It’s not about how much it costs your company to do business, the customer does not care. It’s about how much the market will pay. It’s also about how to make your company’s service stand out so different that customers will pay a premium to get it.
How often do your customers play the ‘price is right’ game with you?
Do your homework on the marketplace. Investigate what other options does the customer have? Why would they potentially choose those options? What would make your option more attractive and more unique to them.? What do customers need that they haven’t even thought of or heard yet? How can you add value to the buying experience? In the end, you need to set your company’s service apart from everything and everyone else in the market place in order to boost the premium you can command.
Make sure customers know what services you have available and how to find your company when they want it. Help eager customers to comparison shop by having a ready list of evaluation points that differentiate your company and its offerings from other competitors. Hone in on why a ‘bid’ or ‘price’ might not be apple-to-apple.
It’s always valuable to gather testimonials from satisfied customers. Request customers to help you get work by asking them to cite your company attributes based on their satisfaction. Use social media. Spread the word about how your company has helped its clients solve their needs. Put out suggestions that lead prospects to make inquiries.
Pay it forward by helping people to get to know each other. Connect successful clients with prospects through referrals, networking sessions and specific, targeted introductions referencing how they can be useful to each other. They’ll have your company in common and can talk about how you’re helping them each to succeed.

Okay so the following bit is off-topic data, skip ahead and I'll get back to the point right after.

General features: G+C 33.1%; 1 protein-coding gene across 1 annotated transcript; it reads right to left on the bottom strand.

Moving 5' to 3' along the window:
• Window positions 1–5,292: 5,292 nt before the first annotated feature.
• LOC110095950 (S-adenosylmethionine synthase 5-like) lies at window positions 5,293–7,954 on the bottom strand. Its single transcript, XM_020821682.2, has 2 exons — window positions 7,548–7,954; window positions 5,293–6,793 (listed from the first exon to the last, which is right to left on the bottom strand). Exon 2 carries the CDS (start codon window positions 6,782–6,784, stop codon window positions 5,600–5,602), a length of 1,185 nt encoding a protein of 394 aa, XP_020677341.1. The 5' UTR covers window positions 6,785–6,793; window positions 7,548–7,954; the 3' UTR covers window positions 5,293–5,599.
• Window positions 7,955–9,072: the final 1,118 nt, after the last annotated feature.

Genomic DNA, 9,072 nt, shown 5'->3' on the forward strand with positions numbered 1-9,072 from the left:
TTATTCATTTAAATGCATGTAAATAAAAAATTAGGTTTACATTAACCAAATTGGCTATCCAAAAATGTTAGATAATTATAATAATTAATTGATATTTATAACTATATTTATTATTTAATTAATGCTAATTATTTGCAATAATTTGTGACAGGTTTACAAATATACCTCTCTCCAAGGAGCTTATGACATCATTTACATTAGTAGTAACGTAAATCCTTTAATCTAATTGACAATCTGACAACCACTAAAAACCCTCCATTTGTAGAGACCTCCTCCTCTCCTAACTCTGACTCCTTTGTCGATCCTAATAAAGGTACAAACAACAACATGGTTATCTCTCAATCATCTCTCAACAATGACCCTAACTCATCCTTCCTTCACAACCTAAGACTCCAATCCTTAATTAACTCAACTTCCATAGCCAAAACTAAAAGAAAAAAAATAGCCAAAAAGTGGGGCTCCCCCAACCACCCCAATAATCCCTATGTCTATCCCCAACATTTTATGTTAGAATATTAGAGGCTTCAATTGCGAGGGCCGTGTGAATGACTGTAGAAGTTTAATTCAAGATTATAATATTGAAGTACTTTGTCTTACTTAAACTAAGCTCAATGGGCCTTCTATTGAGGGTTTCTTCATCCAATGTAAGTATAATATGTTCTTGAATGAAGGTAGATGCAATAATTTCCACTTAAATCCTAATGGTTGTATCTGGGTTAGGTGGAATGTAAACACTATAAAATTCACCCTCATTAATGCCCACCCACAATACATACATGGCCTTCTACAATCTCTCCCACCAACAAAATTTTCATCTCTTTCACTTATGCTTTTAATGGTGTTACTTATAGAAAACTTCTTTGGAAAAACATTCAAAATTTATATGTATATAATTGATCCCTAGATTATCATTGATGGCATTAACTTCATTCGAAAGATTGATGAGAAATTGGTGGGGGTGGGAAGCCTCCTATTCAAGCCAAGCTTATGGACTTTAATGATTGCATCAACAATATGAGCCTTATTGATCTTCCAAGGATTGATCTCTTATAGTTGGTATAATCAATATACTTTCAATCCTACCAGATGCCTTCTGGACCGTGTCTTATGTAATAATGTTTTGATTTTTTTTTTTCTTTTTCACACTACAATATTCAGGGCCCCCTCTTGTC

If a prospect balks at a price, it doesn’t necessarily mean its priced wrong. Many times people will value something that seems just out of their reach, because it is out of their reach. They see affording the prize as moving into another strata. When your services are priced too low, and is too easy to afford, it may be assumed to have limited value. It’s not unusual to overlook a perfectly good solution, figuring something that good couldn’t possibly be available at that price.
‘In the landscape industry, customers are often confused by pricing and how to compare apples to apples’
Be prepared to wait it out when a customer negotiates by asking if you can lower your price. A smart customer will always ask that. It doesn’t mean you need to give. Instead reply that your price is your price and look them in the eye when you say it.
If you do feel the need to drop price in order to secure a particular order, make the discounted product or service look measurably different. Take something away. The last thing you want is customers comparing notes and asking why one paid half what the other one did, with no appreciable difference.
Even at the top of the market prices eventually need to be raised to keep ahead of inflation. Set up a schedule to regularly review your company’s prices versus the market. Scatter price increases, rather than raising prices on all of your services at once.
At the end of the day we are all in business to make money. What we do and how we do it is the key to our success. Never diminish the value of your company’s offering by being enticed by the clients financial demands.
About the author; Steven Cohen is a landscape industry business strategy expert & chief innovation officer at GreenMark Consulting Group; a Landscape-Snow Industry Business-Consulting/Advisory firm that specializes in helping small-medium sized growth oriented companies grow from under one million dollars to over five million dollars. Do you have a business or marketing question for the GreenMark Consultants? You can reach Steven Cohen by phone at 610.905.3637. Email Steven at email@example.com or visit our website at www.greenmarkgroup.com to learn more about our services.
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